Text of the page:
• Hardness minerals – Certain fish species can’t survive in hard water (tap water that contains a lot of calcium and magnesium minerals). Fish may experience stunted growth or organ damage as a result of high mineral exposure.
Well being replenished by rain water

πŸ†š Well Water Vs City Water For Fish Tanks

You’ve probably read warnings about adding normal tap water to a home aquarium. These warnings assume that your water comes from a municipal supplier.

Municipal water, or city water, contains chlorine and other harmful chemicals that are used to disinfect the water supply. Chlorine is one of municipal water’s most dangerous chemical components and will kill fish if the water isn’t left to sit for 24-48 hours, allowing the chlorine to evaporate, before use in an aquarium.

Thankfully, well water is usually chlorine-free. The only exception is if you’ve recently shock-chlorinated your well, and may have traces of chlorine leftover.

However, well water often contains higher levels of other contaminants that might harm your fish tank’s inhabitants, including nitrates, heavy metals, and hydrogen sulfide, compared to your city’s local water supply.

So, well water may also be damaging or even fatal to fish – it just depends on what exactly your well water contains.

πŸ†š Well Water In Freshwater Tank Vs Saltwater Tank

Generally, freshwater fish aren’t quite as sensitive to contaminants as saltwater fish. So, untreated well water may be dangerous to use in saltwater and freshwater tanks – but especially so in saltwater tanks.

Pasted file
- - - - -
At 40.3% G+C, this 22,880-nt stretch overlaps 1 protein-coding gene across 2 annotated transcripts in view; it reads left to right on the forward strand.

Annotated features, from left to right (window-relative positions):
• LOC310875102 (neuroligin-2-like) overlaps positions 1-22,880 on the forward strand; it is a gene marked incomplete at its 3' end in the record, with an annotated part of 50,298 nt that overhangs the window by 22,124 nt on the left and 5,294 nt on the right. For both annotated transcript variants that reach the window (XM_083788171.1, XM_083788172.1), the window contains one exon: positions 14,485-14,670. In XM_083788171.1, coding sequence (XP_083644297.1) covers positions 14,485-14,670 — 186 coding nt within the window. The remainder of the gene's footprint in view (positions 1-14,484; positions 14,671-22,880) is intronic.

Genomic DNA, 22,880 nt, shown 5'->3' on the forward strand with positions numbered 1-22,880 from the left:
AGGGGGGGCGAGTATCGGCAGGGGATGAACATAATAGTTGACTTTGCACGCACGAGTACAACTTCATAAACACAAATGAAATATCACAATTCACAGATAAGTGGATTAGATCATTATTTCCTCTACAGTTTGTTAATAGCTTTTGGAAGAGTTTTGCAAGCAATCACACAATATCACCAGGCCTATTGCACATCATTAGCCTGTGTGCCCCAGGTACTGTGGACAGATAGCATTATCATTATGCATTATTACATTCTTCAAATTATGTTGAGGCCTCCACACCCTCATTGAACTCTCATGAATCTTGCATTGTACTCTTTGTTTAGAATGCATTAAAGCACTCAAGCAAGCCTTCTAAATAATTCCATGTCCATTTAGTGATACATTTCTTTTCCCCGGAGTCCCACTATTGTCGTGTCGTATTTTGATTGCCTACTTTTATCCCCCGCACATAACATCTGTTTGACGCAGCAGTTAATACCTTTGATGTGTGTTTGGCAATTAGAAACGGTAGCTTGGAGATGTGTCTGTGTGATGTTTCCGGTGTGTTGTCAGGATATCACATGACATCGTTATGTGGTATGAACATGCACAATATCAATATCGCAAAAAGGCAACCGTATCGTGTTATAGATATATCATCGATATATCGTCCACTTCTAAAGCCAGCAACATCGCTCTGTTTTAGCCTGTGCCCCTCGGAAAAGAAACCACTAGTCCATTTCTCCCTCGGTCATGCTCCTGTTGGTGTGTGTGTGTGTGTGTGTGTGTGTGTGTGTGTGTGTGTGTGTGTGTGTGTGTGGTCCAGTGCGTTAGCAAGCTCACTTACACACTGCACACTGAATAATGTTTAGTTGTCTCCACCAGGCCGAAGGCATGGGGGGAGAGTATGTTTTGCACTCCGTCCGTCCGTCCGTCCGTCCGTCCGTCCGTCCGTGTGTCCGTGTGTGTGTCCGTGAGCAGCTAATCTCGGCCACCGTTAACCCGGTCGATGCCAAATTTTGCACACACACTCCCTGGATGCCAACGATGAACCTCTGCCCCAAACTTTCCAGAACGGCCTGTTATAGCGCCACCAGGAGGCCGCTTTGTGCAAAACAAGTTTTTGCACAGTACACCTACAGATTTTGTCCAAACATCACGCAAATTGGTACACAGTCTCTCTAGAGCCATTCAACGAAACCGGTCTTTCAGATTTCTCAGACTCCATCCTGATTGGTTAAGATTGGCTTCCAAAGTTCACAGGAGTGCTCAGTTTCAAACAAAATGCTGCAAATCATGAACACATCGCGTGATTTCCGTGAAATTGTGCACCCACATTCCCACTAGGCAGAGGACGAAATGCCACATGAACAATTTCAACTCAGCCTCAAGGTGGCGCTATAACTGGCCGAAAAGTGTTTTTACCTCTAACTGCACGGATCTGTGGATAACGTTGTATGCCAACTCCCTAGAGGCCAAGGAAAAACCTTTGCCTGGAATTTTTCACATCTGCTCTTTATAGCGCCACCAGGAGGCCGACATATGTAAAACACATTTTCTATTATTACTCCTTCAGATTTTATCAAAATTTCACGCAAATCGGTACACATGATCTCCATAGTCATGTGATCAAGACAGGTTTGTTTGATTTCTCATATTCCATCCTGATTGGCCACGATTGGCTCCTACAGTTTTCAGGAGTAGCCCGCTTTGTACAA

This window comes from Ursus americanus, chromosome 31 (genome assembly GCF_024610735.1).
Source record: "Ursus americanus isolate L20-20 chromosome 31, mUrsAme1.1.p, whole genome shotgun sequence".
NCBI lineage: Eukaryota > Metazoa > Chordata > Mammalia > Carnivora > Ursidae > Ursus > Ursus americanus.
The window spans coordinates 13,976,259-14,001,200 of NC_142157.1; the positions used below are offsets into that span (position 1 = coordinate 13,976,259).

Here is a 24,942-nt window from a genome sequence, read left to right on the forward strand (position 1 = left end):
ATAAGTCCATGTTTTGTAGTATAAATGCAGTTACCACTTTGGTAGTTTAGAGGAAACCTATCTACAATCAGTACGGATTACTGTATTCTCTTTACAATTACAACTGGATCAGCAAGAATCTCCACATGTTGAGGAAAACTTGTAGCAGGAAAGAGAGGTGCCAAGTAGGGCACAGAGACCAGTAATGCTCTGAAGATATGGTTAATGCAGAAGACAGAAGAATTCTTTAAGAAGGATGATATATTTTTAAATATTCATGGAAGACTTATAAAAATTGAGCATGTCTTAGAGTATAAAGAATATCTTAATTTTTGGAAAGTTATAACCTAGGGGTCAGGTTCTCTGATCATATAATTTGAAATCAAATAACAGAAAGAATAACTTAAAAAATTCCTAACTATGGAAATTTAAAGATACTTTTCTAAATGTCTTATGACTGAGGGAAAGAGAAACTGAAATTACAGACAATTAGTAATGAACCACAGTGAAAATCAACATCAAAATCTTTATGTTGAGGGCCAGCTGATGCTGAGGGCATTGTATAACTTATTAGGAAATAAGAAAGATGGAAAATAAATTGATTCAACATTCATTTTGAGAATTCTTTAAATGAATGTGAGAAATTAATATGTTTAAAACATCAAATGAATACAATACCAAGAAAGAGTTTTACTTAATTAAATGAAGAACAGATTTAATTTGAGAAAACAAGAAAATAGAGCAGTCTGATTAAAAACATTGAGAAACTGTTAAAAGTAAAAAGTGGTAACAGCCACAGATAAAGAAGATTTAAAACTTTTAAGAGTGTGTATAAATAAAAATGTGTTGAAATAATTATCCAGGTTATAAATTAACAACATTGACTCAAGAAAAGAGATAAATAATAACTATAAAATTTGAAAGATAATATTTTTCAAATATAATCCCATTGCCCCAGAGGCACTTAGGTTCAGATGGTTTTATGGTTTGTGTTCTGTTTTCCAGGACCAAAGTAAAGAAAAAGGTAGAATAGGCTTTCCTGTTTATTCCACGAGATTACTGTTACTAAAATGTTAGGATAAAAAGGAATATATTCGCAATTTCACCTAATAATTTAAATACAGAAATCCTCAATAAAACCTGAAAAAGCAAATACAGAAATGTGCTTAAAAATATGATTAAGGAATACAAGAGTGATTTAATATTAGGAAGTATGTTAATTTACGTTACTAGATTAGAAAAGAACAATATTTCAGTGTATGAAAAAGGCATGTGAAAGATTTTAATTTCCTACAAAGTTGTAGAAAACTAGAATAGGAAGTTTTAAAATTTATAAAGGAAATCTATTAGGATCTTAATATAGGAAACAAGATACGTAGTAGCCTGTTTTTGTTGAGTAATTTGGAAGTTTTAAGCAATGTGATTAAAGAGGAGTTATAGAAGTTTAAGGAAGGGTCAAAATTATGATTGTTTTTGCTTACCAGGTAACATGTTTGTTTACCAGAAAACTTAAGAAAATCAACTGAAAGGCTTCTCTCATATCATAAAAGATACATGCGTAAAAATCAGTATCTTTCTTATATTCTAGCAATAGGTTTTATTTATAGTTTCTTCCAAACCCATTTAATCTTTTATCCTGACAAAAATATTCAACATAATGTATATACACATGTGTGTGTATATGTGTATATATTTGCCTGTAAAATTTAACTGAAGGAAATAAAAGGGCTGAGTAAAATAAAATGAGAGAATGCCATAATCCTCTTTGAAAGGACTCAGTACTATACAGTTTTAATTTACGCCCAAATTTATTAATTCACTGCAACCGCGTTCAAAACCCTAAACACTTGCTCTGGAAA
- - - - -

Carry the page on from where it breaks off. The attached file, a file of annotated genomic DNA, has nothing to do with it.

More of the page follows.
Freshwater and saltwater fish have different preferences and requirements for water parameters and pH.

πŸ“Œ Most saltwater fish need a pH range of between 8.0 and 8.4, while most freshwater fish need a pH of 6.8 to 7.8. The normal pH range in wells supplied by groundwater is 6.0 to 8.5, while shallow or surface water wells have a pH range of 6.5 to 8.5.

There are commercial products and DIY remedies (like baking soda) that can be used to adjust your water’s pH level in a fish tank if necessary.

πŸ“– How To Make Well Water Safe For Fish Tanks

There are two ways to guarantee safe well water for fish tanks: water filtration and conditioning.

Filter Your Water

Unlike municipal water, well water isn’t filtered before it reaches your home. It’s your job to treat it, if necessary, to make it safe to drink.

Well water has the advantage of being naturally filtered by layers of rock as it seeps into the aquifer – but that doesn’t guarantee that it’s free from nitrates, heavy metals, and other contaminants that could harm fish.